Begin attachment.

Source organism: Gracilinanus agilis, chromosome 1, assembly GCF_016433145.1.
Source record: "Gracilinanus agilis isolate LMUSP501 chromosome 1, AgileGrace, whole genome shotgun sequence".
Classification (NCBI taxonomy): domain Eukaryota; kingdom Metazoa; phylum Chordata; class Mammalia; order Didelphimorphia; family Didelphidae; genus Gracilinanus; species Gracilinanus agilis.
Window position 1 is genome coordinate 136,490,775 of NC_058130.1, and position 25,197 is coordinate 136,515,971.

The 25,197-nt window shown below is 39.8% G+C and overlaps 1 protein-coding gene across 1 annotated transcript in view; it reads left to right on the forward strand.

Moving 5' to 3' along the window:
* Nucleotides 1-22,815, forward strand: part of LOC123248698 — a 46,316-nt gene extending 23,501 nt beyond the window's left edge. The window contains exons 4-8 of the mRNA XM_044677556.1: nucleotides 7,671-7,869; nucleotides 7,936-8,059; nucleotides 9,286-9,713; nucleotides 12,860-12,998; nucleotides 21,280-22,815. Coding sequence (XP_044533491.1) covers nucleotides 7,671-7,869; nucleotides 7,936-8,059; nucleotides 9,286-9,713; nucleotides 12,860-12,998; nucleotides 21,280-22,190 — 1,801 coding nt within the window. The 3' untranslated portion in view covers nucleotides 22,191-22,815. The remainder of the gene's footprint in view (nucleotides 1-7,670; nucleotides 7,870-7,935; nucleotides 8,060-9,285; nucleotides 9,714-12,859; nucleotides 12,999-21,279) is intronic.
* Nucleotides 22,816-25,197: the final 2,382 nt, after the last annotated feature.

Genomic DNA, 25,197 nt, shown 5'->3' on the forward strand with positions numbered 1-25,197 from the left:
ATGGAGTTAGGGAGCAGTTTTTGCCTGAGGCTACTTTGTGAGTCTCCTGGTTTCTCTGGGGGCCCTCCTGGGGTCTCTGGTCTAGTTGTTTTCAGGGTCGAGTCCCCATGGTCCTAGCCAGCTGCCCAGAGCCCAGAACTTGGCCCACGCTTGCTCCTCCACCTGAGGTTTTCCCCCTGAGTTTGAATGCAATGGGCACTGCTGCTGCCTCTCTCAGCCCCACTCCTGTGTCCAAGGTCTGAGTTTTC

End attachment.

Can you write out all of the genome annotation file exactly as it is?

Source organism: Gracilinanus agilis, chromosome 1, assembly GCF_016433145.1.
Source record: "Gracilinanus agilis isolate LMUSP501 chromosome 1, AgileGrace, whole genome shotgun sequence".
Classification (NCBI taxonomy): domain Eukaryota; kingdom Metazoa; phylum Chordata; class Mammalia; order Didelphimorphia; family Didelphidae; genus Gracilinanus; species Gracilinanus agilis.
Window position 1 is genome coordinate 136,490,775 of NC_058130.1, and position 25,197 is coordinate 136,515,971.

The 25,197-nt window shown below is 39.8% G+C and overlaps 1 protein-coding gene across 1 annotated transcript in view; it reads left to right on the forward strand.

Moving 5' to 3' along the window:
* Nucleotides 1-22,815, forward strand: part of LOC123248698 — a 46,316-nt gene extending 23,501 nt beyond the window's left edge. The window contains exons 4-8 of the mRNA XM_044677556.1: nucleotides 7,671-7,869; nucleotides 7,936-8,059; nucleotides 9,286-9,713; nucleotides 12,860-12,998; nucleotides 21,280-22,815. Coding sequence (XP_044533491.1) covers nucleotides 7,671-7,869; nucleotides 7,936-8,059; nucleotides 9,286-9,713; nucleotides 12,860-12,998; nucleotides 21,280-22,190 — 1,801 coding nt within the window. The 3' untranslated portion in view covers nucleotides 22,191-22,815. The remainder of the gene's footprint in view (nucleotides 1-7,670; nucleotides 7,870-7,935; nucleotides 8,060-9,285; nucleotides 9,714-12,859; nucleotides 12,999-21,279) is intronic.
* Nucleotides 22,816-25,197: the final 2,382 nt, after the last annotated feature.

Genomic DNA, 25,197 nt, shown 5'->3' on the forward strand with positions numbered 1-25,197 from the left:
ATGGAGTTAGGGAGCAGTTTTTGCCTGAGGCTACTTTGTGAGTCTCCTGGTTTCTCTGGGGGCCCTCCTGGGGTCTCTGGTCTAGTTGTTTTCAGGGTCGAGTCCCCATGGTCCTAGCCAGCTGCCCAGAGCCCAGAACTTGGCCCACGCTTGCTCCTCCACCTGAGGTTTTCCCCCTGAGTTTGAATGCAATGGGCACTGCTGCTGCCTCTCTCAGCCCCACTCCTGTGTCCAAGGTCTGAGTTTTC